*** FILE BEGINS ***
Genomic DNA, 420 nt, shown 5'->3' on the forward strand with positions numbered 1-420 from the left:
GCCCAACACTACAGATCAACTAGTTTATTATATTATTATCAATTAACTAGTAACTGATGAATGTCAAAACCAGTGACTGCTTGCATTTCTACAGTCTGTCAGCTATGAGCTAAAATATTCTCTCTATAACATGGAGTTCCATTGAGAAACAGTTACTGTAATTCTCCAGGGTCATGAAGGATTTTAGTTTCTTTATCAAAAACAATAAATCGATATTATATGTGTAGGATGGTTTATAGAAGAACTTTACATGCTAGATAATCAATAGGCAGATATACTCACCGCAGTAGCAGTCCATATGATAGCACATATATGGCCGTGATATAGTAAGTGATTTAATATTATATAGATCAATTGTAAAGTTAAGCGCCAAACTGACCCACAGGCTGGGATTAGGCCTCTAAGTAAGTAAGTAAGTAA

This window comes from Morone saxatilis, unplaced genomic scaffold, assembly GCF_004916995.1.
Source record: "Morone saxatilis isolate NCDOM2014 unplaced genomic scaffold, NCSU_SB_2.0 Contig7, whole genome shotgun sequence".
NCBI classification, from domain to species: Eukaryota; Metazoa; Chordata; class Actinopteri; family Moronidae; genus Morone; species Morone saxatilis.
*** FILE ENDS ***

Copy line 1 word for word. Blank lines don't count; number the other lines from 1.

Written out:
Genomic DNA, 420 nt, shown 5'->3' on the forward strand with positions numbered 1-420 from the left: